Uber’s CEO told French lawmakers the company had heeded calls to change during his first public appearance in response to the Uber Files revelations.
Dara Khosrowshahi did not defend the lobbying tactics and poor labor practices that led to a global reckoning for the ride-hailing giant. And yet, he sought to paint a new plan to improve conditions for platform workers in Europe as out-of-touch and overreaching.
The testimony before a French parliamentary committee was the first time Uber has publicly commented on the ICIJ investigation outside of a statement released in July 2022.
“I am not here to defend Uber’s past mistakes,” Khosrowshahi said via Zoom.
“In fact, I was asked to join Uber to transform nearly every aspect of how the business operates.”
The Uber Files revealed the unvarnished origin story of what was once the world’s most valuable start-up. The investigation led by ICIJ and The Guardian gave an unprecedented look at the ways Uber defied taxi laws and upended workers’ rights while cozying up to politicians and bureaucrats. At the helm was co-founder Travis Kalanick, who pushed for the use of bullish tactics to secure Uber’s global dominance.
In France, that included framing the possibility of violence against Uber’s drivers as a way to build public support, according to leaked communications. A spokesperson for Kalanick has denied he suggested the company should exploit unrest for sympathy at the expense of drivers’ safety.
After nationwide protests by taxi drivers culminated in violence on the streets of the country’s two biggest cities in 2015, France banned the taxi alternative’s most popular service. The Uber Files showed how the company’s top European lobbyist, Mark MacGann, then contacted a rising government minister, Emmanual Macron, via text message to ask for help. The ban was effectively overturned 12 days later.
ICIJ partner Le Monde documented more than a dozen communications — emails, texts, meetings, calls — between now-president Macron or his staff and Uber between September 2014 and February 2016. Khosrowshahi became Uber’s CEO in 2017 after Kalanick was ousted in disgrace.
The French parliamentary committee was set up in response to the 2022 investigation, which detailed Uber’s chaotic global expansion from 2013 to 2017. Speaking to the lawmakers, Khosrowshahi repeated his company’s promise that it had since moved from “an era of confrontation to collaboration, demonstrating a willingness to come to the table and find common ground with former opponents including labor unions and taxi companies.”
“Uber is a totally different company today, quite literally,” he said. “Ninety percent of current employees were hired after the crisis of 2017.”
At one point, lawmaker Danielle Simonett appeared to push back, commenting in French that while Khosrowshahi may describe Uber’s plan as ensuring “flexibility” and “independence” for workers, in her view, the strategy allowed the company to say it had conceded to negotiations without making salary commitments.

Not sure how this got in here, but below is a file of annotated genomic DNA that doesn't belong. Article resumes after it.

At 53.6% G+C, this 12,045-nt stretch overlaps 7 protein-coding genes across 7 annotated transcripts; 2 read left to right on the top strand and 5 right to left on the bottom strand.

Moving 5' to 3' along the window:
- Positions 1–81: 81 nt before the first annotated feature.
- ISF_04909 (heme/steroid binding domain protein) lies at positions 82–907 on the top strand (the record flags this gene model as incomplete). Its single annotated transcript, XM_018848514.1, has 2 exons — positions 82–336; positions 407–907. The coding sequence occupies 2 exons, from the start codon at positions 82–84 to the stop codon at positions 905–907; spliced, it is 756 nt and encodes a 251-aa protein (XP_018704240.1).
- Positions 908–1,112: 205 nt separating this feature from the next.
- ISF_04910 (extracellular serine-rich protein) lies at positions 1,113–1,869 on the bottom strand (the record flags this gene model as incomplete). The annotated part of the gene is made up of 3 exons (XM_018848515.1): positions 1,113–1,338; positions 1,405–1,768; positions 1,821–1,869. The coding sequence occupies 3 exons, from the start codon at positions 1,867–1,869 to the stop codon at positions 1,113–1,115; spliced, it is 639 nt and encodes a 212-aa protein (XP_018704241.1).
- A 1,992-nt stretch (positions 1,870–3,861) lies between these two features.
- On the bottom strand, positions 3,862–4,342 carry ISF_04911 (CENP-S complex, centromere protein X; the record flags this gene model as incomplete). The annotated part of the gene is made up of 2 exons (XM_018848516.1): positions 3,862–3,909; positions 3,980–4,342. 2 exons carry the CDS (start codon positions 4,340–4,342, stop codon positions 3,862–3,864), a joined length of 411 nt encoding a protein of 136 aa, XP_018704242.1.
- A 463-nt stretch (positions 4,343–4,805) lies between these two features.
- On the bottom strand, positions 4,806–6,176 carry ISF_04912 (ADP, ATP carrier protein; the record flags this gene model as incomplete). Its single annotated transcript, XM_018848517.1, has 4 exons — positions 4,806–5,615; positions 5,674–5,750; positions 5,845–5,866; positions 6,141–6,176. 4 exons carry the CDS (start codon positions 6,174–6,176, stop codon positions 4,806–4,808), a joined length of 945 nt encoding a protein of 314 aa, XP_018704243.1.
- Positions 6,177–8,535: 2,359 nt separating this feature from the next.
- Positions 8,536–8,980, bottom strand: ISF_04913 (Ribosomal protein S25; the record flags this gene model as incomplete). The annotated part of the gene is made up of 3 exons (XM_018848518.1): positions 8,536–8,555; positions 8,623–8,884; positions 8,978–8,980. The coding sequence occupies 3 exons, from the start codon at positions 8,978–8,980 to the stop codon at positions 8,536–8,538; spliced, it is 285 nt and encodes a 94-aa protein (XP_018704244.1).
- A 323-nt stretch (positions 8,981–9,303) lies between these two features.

Khosrowshahi was also asked to weigh in on tough new rules targeting gig economy companies, such as Uber and food-delivery service Deliveroo, proposed by the European Commission. Those would require an estimated 5.5 million platform workers in Europe to be classified as employees, granting them access to a range of entitlements, from minimum wage to vacation pay. Such workers are currently treated as independent contractors but not all are genuinely self-employed, under the EU’s definition. The onus would be on tech companies to prove workers don’t meet the threshold to be considered employees.
While labor unions have championed the proposed directive, Khosrowshahi said Uber’s drivers and couriers “value flexibility above all.” Uber has been a vocal critic of the possible changes, which would likely result in billions of dollars in additional costs for the company.
“I wonder whether the folks who created the directive have actually listened to platform workers because the one thing you understand in every single conversation is that independence is core to the value that this kind of work brings,” Khosrowshahi said.
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The French government has also pushed back against the plan to re-classify platform workers, opting instead to promote France’s “social dialogue” model of negotiation between Uber and worker representatives. In January, the ongoing negotiations yielded minimum fares for drivers and couriers in France.
Khosrowshahi’s testimony marks the end of the parliamentary committee’s investigatory work. MacGann, the lobbyist who has since revealed himself as the whistleblower who leaked the trove of internal documents that became known as the Uber Files to The Guardian, also appeared before the committee in March. He argued France was watering down the EU’s efforts to finally regulate Uber and its competitors, repeating past mistakes.
“I am concerned that it is the French government that is supporting this dilution and even driving this movement,” MacGann said.
The committee is expected to publish its findings in July.